Since the fall of the Mubarak regime, Copts in particular have suffered from the increasing lack of safety and law enforcement in parts of the country. Incidents in the Sinai, in particular, could be related to a more general failure of Mursi’s government to keep Islamist militants in check; the increasing violence against Copts is not perceived as an anti-Copt policy of the new Egyptian government as such. Rather, Copts mainly complain of the Egyptian government’s failure to ensure safety and to prosecute those involved in anti-Copt incidents.

Nevertheless, in an op-ed in Al-Masry al-Youm, the renowned sociologist Sa‘ad Eddin Ibrahim warned that although the Muslim Brotherhood and President Mursi cannot be blamed for the attacks, it seems as if their rise to power is accompanied by a general atmosphere in which Muslims legitimize any action “in the name of Islam.”[iii] Indeed, the growing expression of overt Islamic sentiment in society is perceived by the Copts as threatening.

The relation between state and religion is of crucial importance for the status of the Coptic community. In the 1970s and ‘80s, as Anwar al-Sadat increased the Egyptian state’s identification with Islam, the Copts were inevitably pushed to the margins of the polity and their participation in political life was reduced.[iv] Not surprisingly, the Coptic community now fears a further major diminishing of their status under a Muslim Brotherhood government, especially with regard to religious freedom and political equality.

For instance, salafis have pushed for a more radical interpretation of Article 2 of the Egyptian Constitution (originally introduced by Sadat), which stipulates that Islam is the state’s official religion and that the mabādi'(principles) of shari`a law constitute the main source of legislation in Egypt. The salafi Al-Nour party seeks to give new teeth to Article 2 and substitute the more widely interpretable word ‘principles’ for the word ahkām(provisions), in order to impose a strict interpretation of shari`a law and obliterate the current civil aspect of Egyptian law. The Copts, whose wellbeing is tied up with the maintenance of a civil, secular society, see thesalafis’ efforts as further confirmation of their fear that Egypt is becoming an Islamist state.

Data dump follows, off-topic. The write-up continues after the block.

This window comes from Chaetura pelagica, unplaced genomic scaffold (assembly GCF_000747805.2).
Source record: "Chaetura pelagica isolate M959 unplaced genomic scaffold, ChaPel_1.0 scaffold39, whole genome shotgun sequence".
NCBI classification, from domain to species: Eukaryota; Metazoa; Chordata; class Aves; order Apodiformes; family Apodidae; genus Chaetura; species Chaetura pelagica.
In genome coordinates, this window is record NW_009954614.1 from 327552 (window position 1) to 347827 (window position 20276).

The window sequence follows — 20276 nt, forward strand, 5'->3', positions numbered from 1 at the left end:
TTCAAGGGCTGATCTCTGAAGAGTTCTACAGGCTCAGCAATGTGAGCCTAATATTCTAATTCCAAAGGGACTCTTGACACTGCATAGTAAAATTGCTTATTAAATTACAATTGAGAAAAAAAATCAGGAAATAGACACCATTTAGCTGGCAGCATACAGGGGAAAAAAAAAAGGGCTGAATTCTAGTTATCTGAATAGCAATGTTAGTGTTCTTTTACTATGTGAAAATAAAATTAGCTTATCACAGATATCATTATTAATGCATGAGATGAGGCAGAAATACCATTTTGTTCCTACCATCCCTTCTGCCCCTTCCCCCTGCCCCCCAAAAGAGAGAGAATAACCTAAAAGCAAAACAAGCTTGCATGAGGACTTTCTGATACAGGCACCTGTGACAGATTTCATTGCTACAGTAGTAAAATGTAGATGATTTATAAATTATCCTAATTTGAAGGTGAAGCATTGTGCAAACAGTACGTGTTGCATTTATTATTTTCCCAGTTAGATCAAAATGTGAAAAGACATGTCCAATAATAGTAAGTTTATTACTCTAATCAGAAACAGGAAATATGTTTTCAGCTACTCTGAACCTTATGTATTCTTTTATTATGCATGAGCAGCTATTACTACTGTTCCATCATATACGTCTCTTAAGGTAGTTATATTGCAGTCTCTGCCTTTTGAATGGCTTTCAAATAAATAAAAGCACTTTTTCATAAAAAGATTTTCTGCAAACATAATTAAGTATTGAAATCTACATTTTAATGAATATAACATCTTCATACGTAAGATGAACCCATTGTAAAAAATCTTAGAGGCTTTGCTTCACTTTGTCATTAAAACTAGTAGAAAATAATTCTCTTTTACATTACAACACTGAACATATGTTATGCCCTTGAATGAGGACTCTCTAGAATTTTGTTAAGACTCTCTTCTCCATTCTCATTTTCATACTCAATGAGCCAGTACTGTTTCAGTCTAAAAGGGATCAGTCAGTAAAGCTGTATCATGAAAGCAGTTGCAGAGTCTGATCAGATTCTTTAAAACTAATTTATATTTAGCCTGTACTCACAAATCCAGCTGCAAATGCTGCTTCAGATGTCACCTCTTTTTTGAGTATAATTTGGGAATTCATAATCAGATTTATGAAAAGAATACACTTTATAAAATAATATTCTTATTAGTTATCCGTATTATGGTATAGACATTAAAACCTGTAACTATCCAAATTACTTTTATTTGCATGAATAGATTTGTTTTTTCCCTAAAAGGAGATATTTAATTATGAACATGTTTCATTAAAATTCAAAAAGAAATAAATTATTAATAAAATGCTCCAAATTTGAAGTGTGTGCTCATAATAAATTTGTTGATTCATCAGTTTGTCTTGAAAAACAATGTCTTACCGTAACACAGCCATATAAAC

Among other things, Copts have complained that the Islamists are using existing legislation against blasphemy to present themselves as defenders of Islam. In Egypt, blasphemy convictions can result in anywhere from six months to five years in prison. The outcry across the Muslim world surrounding the anti-Islam film, “Innocence of Muslims,” caused the Copts collateral damage in this regard. The fact that some of the filmmakers were Copts living in the United States made the film another pretext for attacking Copts in Egypt. They became easy targets in a situation in which sectarian clashes were already becoming routine occurrences. In the wake of the fury caused by the film, at least 17 charges of blasphemy were issued against Copts. For instance, a Copt was arrested at his home in Cairo on September 13 after neighbors alerted authorities that he had posted clips from “Innocence of Muslims” on social networking sites. Also in September, two children, aged nine and ten, were accused of tearing up a Qur’an.